Rainbow Skies Reviews
A stuffy follow-up to Rainbow Moon that doesn't improve on its predecessor.
It's clear how much of a labour of love Rainbow Skies was. The game is packed to the brim with mechanics and ideas that call back to a dozen different classic RPGs and strategy games. For all the love that went into the game though, there's a frustratingly low amount of polish and quality design, especially when it comes to the visuals and writing. Rainbow Skies is a love letter to classic RPGs hastily written in crayon on notebook paper.
A disappointing sequel that fails to recapture the magic of its predecessor.
Rainbow Skies is an indie old school SRPG hiding a wealth of content behind its charming exterior. Improving upon the Rainbow Moon formula, the game doesn't skimp out on quality or quantity, featuring extensive party management, in-depth combat, a vast world to explore, and a myriad of foes to conquer. Unfortunately, the hundreds of hours of gameplay are not free from tedium and suffer from a lack of variety.
Rainbow Skies has a few good ideas, but those aren't enough to move past its bland narrative and repetitive gameplay.
Ultimately, Rainbow Skies is a fascinating exercise in time.
Rainbow Skies is an epic adventure with a much improved narrative when compared to its predecessor. Its addictive gameplay makes it an absolute joy to explore every inch of the world, and with a huge amount of customisation options and an abundance of side quests, this superior sequel is sure to keep you enthralled for many, many hours.
There's nothing wrong with the aesthetic of the game or its reliance on tired clichés to tell a story. It's truly done a decent job, but that's the crux of the problem – it's just okay. It's a fun title to whittle away some time with, and you may even find yourself warming up to your party members' impenetrable plastic hearts. However, it lacks a compelling narrative, balance, and combat variety necessary to make it as engaging as it should be. Rainbow Skies feels like a blast from the past, before we had mainstream exposure to the tactical titles that it's clearly drawn inspiration from. Nostalgia's all well and good if you're pining for a better time, but it feels like a return to an era that we've intentionally left behind.
Great spiritual successor to Rainbow Moon. It's a solid, indie tactical RPG, which offers pure fun whether you have couple of minutes or hours.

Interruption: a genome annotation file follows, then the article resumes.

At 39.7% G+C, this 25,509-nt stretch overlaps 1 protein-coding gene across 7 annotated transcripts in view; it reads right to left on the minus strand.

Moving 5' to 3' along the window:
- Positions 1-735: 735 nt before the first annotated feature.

Review in Polish | Read full review
After a week's worth of time spent in Rainbow Skies I have to say that even as someone who is not typically a tactical, turn-based RPG player, I appreciate how much has gone into Rainbow Skies. It definitely scratches that particular itch with great progression mechanics, an intriguing world and story, and some great tactical combat. However, the game's unbalanced pacing in story delivery coupled with some serious "what do I do now" moments hamper this otherwise fun tactical, turn-based RPG.
A light and fresh title that's a good enough reason for you to dust off your PS Vita and tackle it at your ease.
Rainbow Skies is a vibrant and cartoony-style isometric RPG that feels like it is trying to be the next Final Fantasy Tactics but doesn't pull it off with repetitive gameplay and a story that you don't feel a part of.
Done before and done better, Rainbow Skies is a game that has taken a fairly bland concept to begin with and proceeded to not change a thing about it. If you're looking for an epic tale of heroes and rogues, you'd be better off looking elsewhere.
Rainbow Skies is very much a mixed bag.
Rainbow Skies has plenty of content, an enjoyable combat system that opens up the more it's played, and some memorable music. Unfortunately, there are countless other RPGs that also fulfil those criteria, plus much more. Couple this with the staggering amount of tedious combat animations, and it's hard to recommend this to anyone other than hardcore RPG fans. It's a (mostly) fundamentally decent game, but not much more.
For what it's worth, Rainbow Skies provides a good challenge and a fun levelling system. Though dense and repetitive at length, there are moments that are memorable.
Rainbow Skies is not only uninspired, it feels almost like a cheap nostalgia cash-in for JRPG enthusiasts. The characters are generally annoying and mostly one-dimensional, and the writing is quite poor and riddled with syntax issues. The explorative nature of the game is something that players might be drawn to, but that's not enough to carry the significantly weaker portions of the game. The combat system is sort of cute in its simplicity, but it's not unique enough to keep players invested throughout all the annoying little quirks that fill up the majority of Rainbow Skies
It's apologetically grindy, and a time sink for the sake of being a time sink. Most of the time, it's the kind of thing I simply wouldn't enjoy, and yet, somehow for both it and its predecessor, it all comes together to be something I do really enjoy. The purity and simplicity of what drives this game is appealing, and even refreshing, and the perfect thing for a lazy Sunday afternoon, when you just need to clear your head.
Five years is a long time to wait for a game, and it has the effect of raising expectations considerably. In that sense, the game fell a bit flat for me in some areas because of the long wind up before the story actually kicks off. But once I got over that, Rainbow Skies gave me all the fun I needed from a tactical RPG, and is definitely a game that any fan of the genre should pick up. SideQuest Studios have created another indie gem that will have you sinking dozens of hours into it, and hopefully it won't take another 5 years for a sequel!
Rainbow Skies tries hard to be an epic turn-based RPG, but it thoroughly disappoints in every possible way.